Corner Coverage. Part size and geometry dictate the fan size of the spray pattern. Tight corners and accessibility problems are always an issue for the paint applicator. While the best approach would be to have two paint spray guns available to the painter (one with a narrow fan to stripe the corners and edges and the other with a wide fan for maximum efficiency), this is the exception rather than the rule. When a large spray pattern is used and the painter attempts to get complete coverage in tight corners, high-film builds tend to be created on the adjacent areas due to multiple spray passes. This would be an acceptable approach, if wet-on-wet painting and high-temperature force curing were not practiced.
To demonstrate the impact of this technique, test samples were made on the production line to duplicate actual production sequencing. After a relatively high build of epoxy primer, the wet panels were overcoated with 2K urethane five minutes after the primer application (wet-on-wet). Six minutes later, the panels were run through the curing oven at 320°F. In comparison, a second set of test panels was primed with the same technique but allowed to flash off for 25 minutes (tack free) prior to urethane topcoat application. After a six-minute flash off the panels were run through the same curing oven. The test panels that were allowed to flash off for 25 minutes prior to topcoating had a good visual appearance and good adhesion (cross-hatch/tape test). The wet-on-wet sample displayed mixed results (see Figure 1). While one area had good adhesion, two inches away there was almost no adhesion. The top corner displayed a large crack in the paint from extensive solvent popping. A section of the paint finish had delaminated from the zinc phosphate pretreatment. These results reinforce the painting techniques noted at some facilities…the corners tend to receive minimal primer coverage. High builds tend to create obvious paint defects, which must be repaired, affecting delivery schedule and cost. The impact of this painting practice is readily apparent on the returned equipment where extensive corrosion in the corners is evident.
|Wet-onWet (1.2-1.5 mils)
|SW 53022-75°@6 min|
|Reduces 17%@6 min|
|SW 46168 (17% Acetone) (2.7-3.2)|
|7 min AT 75°F, 15 min@ 320°F|
|3mm Solvent Blisters|
|Figure 2. Paint blistering—impact of solvent reduction, wet-on-wet and forced curing.|
Many applicators familiar with commercial urethane primers were under the impression that good coverage with the urethane topcoat in the corners would adequately compensate for thin primer coverage in the corners. That belief is incorrect.
Wet-On-Wet Painting. When this practice is coupled with forced curing, gross defects as noted in Figure 1 can occur or can result in blistering as depicted in Figure 2. This photo depicts a common approach in the solvent-borne paint industry to keep film builds to a minimum—solvent additions. Common solvents are methyl amyl ketone (MAK), methyl isobutyl ketone (MIBK) and acetone for the epoxy primer up to 20% by volume. The film thicknesses are typical for production. This blistering has been noted on random surfaces of new vehicles. Some manufacturers believe that they have unlimited rights to manipulate the application process provided they pass a film thickness and adhesion test.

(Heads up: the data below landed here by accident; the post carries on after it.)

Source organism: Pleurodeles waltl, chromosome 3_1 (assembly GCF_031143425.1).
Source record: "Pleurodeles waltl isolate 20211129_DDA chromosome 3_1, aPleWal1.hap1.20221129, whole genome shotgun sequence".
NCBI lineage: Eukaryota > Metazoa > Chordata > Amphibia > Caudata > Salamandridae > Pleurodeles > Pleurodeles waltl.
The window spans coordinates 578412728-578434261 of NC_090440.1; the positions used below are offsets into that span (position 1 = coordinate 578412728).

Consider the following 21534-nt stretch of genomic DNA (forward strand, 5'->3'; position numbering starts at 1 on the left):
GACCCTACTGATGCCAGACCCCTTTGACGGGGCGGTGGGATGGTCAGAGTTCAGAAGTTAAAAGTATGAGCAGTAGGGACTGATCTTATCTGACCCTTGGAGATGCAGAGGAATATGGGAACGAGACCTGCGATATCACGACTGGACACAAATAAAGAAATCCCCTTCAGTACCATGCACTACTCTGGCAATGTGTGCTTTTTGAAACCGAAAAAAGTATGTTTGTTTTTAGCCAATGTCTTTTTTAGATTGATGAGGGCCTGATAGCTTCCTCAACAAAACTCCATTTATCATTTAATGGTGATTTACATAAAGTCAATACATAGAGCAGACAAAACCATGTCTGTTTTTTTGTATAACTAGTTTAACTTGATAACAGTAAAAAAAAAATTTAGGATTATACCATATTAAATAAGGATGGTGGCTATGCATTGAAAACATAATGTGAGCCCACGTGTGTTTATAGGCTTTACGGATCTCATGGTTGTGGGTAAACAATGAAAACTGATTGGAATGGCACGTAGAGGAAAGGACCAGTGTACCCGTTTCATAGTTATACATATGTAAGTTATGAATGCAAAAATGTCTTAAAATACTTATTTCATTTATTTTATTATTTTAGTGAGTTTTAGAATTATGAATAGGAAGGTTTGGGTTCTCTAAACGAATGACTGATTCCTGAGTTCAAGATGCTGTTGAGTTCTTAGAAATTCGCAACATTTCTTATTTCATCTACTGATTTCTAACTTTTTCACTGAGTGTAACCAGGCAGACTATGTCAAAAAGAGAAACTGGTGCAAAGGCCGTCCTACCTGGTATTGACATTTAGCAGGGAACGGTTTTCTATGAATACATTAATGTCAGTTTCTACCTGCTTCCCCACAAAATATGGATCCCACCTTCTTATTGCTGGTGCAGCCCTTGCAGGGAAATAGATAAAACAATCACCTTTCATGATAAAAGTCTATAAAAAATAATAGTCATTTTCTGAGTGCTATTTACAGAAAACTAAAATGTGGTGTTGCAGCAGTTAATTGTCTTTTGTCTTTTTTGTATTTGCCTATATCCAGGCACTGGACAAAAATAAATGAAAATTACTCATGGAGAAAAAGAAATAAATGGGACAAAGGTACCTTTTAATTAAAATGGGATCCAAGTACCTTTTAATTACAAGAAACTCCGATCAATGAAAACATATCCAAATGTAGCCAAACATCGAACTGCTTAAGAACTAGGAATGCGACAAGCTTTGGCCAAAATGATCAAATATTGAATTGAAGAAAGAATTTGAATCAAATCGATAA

Although Figures 1 and 2 display paint defects at the macroscopic level, the impact at the microscopic level with wet-on-wet epoxy-urethane painting practices is catastrophic. The solvent package used in the epoxy is chemically incompatible with the urethane. Wet-on-wet practices bring the epoxy solvent package to the unreacted urethane. Technically, both the 2K and 1K urethane topcoats demand water-free solvents (less than 0.2% by weight) with the 1K resin even more sensitive to water contamination than the 2K urethane. The epoxy primers typically contain both an ether alcohol (butanol) and an ester alcohol (propylene glycol methyl ether). Both of these alcohols can contain unacceptable levels of water unless reagent grade alcohols (0.1% water maximum) are used by the paint formulator. (The product specification does not control the contamination level of the solvents.) Water is a serious contaminant to urethane/urea curing reactions as it reacts with the isocyanate in the urethane. Through a series of intermediate reactions carbon dioxide is emitted leaving micropores in the urethane film. It can also inhibit cross-linking. Even if reagent grade alcohols are used, PM glycol ether is hydrophilic and a hydroxyl donor. The hydroxyls react with the isocyanates in the urethane significantly degrading cross-link density i.e., chemical agent resistance has now been seriously compromised.1 Furthermore, with the paint applicator using aftermarket solvents to reduce the paint viscosity, there is a high probability that the solvent could have unacceptable levels of water. Only “urethane grade” solvents should be used. There is no cure for wet-on-wet painting. Don’t do it!
Next Month: Part II of this article discusses production methodologies for improvement of paint durability with an emphasis on pretreatment and topcoat.
Questions regarding the technical content of this article can be directed to the author at email@example.com.
The author would like to acknowledge the technical support and testing services provided by Richard Perry (retired), Curt Morehead and Joseph Menke at Rock Island Arsenal and TACOM-ARDEC, respectively, on this multi-year project.